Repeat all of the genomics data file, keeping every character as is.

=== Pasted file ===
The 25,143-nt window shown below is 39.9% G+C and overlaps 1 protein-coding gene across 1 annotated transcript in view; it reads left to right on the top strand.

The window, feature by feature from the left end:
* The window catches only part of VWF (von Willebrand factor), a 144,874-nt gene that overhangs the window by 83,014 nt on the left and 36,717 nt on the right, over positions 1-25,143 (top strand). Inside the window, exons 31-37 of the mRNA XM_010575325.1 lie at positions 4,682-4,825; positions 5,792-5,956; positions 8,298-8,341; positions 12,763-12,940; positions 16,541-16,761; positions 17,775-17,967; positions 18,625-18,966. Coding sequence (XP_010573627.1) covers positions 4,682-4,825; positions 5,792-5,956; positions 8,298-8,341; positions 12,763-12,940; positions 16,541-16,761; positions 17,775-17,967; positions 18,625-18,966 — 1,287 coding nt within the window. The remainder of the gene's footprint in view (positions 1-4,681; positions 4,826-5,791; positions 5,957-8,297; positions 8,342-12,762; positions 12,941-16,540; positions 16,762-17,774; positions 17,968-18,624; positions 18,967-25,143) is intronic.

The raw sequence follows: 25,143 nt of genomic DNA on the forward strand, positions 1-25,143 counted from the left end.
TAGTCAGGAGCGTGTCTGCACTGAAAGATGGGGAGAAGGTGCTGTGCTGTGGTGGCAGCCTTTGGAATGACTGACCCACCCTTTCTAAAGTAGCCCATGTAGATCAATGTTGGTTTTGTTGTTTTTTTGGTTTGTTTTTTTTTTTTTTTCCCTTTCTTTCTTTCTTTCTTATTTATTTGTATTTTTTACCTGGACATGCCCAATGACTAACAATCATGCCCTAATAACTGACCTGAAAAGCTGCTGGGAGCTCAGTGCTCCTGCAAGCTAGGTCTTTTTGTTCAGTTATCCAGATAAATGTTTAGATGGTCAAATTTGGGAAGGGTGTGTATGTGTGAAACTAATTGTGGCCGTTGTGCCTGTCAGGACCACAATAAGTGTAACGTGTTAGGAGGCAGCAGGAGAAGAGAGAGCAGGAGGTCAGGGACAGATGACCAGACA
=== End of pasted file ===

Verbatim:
The 25,143-nt window shown below is 39.9% G+C and overlaps 1 protein-coding gene across 1 annotated transcript in view; it reads left to right on the top strand.

The window, feature by feature from the left end:
* The window catches only part of VWF (von Willebrand factor), a 144,874-nt gene that overhangs the window by 83,014 nt on the left and 36,717 nt on the right, over positions 1-25,143 (top strand). Inside the window, exons 31-37 of the mRNA XM_010575325.1 lie at positions 4,682-4,825; positions 5,792-5,956; positions 8,298-8,341; positions 12,763-12,940; positions 16,541-16,761; positions 17,775-17,967; positions 18,625-18,966. Coding sequence (XP_010573627.1) covers positions 4,682-4,825; positions 5,792-5,956; positions 8,298-8,341; positions 12,763-12,940; positions 16,541-16,761; positions 17,775-17,967; positions 18,625-18,966 — 1,287 coding nt within the window. The remainder of the gene's footprint in view (positions 1-4,681; positions 4,826-5,791; positions 5,957-8,297; positions 8,342-12,762; positions 12,941-16,540; positions 16,762-17,774; positions 17,968-18,624; positions 18,967-25,143) is intronic.

The raw sequence follows: 25,143 nt of genomic DNA on the forward strand, positions 1-25,143 counted from the left end.
TAGTCAGGAGCGTGTCTGCACTGAAAGATGGGGAGAAGGTGCTGTGCTGTGGTGGCAGCCTTTGGAATGACTGACCCACCCTTTCTAAAGTAGCCCATGTAGATCAATGTTGGTTTTGTTGTTTTTTTGGTTTGTTTTTTTTTTTTTTTCCCTTTCTTTCTTTCTTTCTTATTTATTTGTATTTTTTACCTGGACATGCCCAATGACTAACAATCATGCCCTAATAACTGACCTGAAAAGCTGCTGGGAGCTCAGTGCTCCTGCAAGCTAGGTCTTTTTGTTCAGTTATCCAGATAAATGTTTAGATGGTCAAATTTGGGAAGGGTGTGTATGTGTGAAACTAATTGTGGCCGTTGTGCCTGTCAGGACCACAATAAGTGTAACGTGTTAGGAGGCAGCAGGAGAAGAGAGAGCAGGAGGTCAGGGACAGATGACCAGACA